Parenting, offspringing, doting, discipline, diapers.

Broken bowl

[Clara is in the living room watching a movie. Mom and Dad are in the family room. They hear a crash. Coming to investigate, they find a ceramic bowl shattered on the floor and Clara standing near it.]

Dad: What happened? [pauses the movie]

Clara: The bowl fell and broke.

D: What did it have in it?

Damn door

[Katherine and Clara return home at the end of the school day.]

K: Oh, good - John took the sheetrock away! Hey - let’s see if he took the door!

[they go to the storage room]

K: He didn’t take the damn door.

C: What damn door? Where’s the damn door?

K: That door right there.

C: That’s a damn door?

K: Yup… that’s the door.

C: What’s a damn door?

K: Uh… This is just a door.

Manos found guilty

Manos found guilty
Jury convicts Ithaca woman of murder, abuse of niece, 2”

Life recovers.
But not completely.
Wounds heal into scars, sometimes beautiful scars.
But not always.

Not Pants


[Clara has gone to school in a nice new outfit. Mom picks her up.]

Mom: How’d that new outfit work out?

Clara: I like it.

Mom: How do those new pants feel?

Clara: Mom: they’re not pants.

Mom: Uh… what are they?

Clara: They’re leggings.

Mild cheddar

K: “I’m making eggs. Clara, do you want some?”

C: “Yes.”

T: “Could I put my name in for some too?”

K: “Sure. Do you want cheese on yours?”

T: “Yeah. What cheese do we have?”

K: “I’m having mild cheddar.”

T: “Sounds good.”

C: “I want your old cheddar too!”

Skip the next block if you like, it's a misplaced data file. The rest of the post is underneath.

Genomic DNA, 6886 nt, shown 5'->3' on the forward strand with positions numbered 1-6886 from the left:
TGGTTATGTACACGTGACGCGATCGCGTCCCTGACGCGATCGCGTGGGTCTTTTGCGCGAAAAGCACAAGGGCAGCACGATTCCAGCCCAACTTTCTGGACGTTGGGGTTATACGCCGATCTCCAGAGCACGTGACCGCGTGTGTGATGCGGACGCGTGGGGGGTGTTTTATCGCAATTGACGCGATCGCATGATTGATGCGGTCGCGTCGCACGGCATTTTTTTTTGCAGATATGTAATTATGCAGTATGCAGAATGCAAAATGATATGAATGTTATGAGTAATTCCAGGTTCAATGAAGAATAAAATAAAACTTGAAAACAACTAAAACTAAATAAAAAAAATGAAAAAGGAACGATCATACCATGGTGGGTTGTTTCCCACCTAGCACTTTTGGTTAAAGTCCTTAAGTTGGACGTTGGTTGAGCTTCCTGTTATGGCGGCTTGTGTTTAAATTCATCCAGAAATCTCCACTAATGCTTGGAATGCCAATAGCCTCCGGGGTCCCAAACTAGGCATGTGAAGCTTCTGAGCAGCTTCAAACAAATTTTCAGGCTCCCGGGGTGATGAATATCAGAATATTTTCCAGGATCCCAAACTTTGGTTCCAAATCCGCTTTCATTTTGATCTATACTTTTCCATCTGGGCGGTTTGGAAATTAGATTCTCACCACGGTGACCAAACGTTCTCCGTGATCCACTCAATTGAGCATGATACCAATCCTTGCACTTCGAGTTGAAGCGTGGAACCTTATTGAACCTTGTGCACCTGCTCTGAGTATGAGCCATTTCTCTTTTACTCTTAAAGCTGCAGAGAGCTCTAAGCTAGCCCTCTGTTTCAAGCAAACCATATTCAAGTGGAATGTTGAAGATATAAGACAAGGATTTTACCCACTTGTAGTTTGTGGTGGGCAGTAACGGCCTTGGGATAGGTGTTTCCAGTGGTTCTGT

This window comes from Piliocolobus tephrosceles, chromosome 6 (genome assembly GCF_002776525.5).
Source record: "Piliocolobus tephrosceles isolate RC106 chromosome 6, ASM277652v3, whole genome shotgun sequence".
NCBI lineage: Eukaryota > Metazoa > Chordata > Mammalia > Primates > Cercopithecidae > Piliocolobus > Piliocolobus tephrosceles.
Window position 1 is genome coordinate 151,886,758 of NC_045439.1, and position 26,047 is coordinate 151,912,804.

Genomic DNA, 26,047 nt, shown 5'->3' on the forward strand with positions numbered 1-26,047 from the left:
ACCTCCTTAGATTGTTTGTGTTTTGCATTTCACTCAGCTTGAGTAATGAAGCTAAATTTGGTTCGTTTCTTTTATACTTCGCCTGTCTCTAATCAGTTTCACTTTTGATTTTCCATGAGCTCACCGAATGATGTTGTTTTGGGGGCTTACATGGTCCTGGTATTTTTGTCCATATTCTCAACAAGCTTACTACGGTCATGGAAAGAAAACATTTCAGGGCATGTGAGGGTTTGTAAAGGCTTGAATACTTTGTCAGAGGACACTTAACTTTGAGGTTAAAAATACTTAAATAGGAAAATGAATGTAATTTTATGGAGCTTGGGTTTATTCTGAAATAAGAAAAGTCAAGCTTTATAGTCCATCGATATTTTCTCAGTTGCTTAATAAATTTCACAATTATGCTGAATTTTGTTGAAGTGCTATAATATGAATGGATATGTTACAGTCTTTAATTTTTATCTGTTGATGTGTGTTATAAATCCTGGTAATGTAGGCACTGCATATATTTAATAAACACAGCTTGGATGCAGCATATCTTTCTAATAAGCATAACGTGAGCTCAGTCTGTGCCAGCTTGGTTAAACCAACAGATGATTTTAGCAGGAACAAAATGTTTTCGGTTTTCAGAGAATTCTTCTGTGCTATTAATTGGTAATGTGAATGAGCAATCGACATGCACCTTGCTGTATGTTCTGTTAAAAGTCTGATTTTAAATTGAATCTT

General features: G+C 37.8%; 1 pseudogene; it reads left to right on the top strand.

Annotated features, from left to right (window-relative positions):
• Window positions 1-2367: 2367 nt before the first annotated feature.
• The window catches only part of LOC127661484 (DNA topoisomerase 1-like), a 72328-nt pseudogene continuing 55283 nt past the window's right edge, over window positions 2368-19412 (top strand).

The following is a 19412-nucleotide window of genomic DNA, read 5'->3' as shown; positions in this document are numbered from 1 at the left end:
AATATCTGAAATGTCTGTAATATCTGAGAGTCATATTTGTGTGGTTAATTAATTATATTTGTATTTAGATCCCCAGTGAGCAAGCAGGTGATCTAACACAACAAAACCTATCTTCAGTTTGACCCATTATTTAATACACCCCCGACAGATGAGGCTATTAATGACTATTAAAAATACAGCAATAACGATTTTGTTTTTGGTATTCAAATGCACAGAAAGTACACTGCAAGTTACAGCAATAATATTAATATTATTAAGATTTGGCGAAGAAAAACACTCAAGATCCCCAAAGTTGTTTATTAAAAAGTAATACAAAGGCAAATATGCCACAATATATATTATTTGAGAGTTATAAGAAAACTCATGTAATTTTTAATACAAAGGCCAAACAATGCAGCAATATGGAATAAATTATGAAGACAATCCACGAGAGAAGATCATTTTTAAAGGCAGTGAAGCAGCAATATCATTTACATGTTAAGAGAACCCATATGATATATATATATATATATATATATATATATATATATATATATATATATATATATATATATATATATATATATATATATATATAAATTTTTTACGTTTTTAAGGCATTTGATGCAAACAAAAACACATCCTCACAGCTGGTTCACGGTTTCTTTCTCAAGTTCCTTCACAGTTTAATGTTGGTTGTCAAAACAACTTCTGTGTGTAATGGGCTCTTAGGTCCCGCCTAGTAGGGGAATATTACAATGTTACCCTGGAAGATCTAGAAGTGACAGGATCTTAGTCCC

First circuit blocks created

Clara has always enjoyed playing with electronic components and breadboards. But putting them together to make an actual circuit is still a bit tough for her at 3, even with lots of coaching - getting the leads into exactly the right hole takes a bit more fine motor coordination than she’s got. So, I was inspired by an article in MAKE magazine* to make her some chunky blocks with screw-eye terminals that she can wire together using alligator clip leads. We’ll see how it goes!

Clara's Remote

One day a few months ago, my three-year-old daughter Clara and I were sitting in the living room watching a movie. We needed to pause it for some reason. I was working on teaching her to use the remote, so she tried it. But there were so many buttons on our two remotes, she always had a hard time finding the right one. And when she did find it, there were some books on the table in the way, so the infrared signal didn’t get through. After I explained that, she picked it up and pointed it at the TV, from inches away. But the DVD player is near the floor, and the TV’s higher up, so the receiver still couldn’t see. On the next try, the door to the TV hutch, which we have to prop open, got closed, so the signal STILL couldn’t get through. Who knows whether she was still pressing the right button at this point.

So I said, “Hey… Would you like me to make you your own special remote control, that would have just the buttons you need, and that you wouldn’t have to point anywhere?” She said yes. read more...

A little fancy

[Clara is sick. Timothy wakes her up at night to give her medicine. She never fully awakens. But she says one last thing before closing her eyes.]

Clara: Dad?

Timothy: Yeah.

C: I put that… purple ribbon… on the… doorknob… so it’d be… little fancy.

T: Ah! I see.

C: [snore]

Winnie The Mondegreen

[Timothy and Katherine are discussing the next Star Trek movie, which is entering preproduction.]

Clara: Dad?

T: Yes?

C: I’m puzzled.

Preschool proof

The three-year-old logical process:

  1. According to Thomas The Tank Engine, trains have “drivers.”

  2. According to Busytown, trains have “engineers.”

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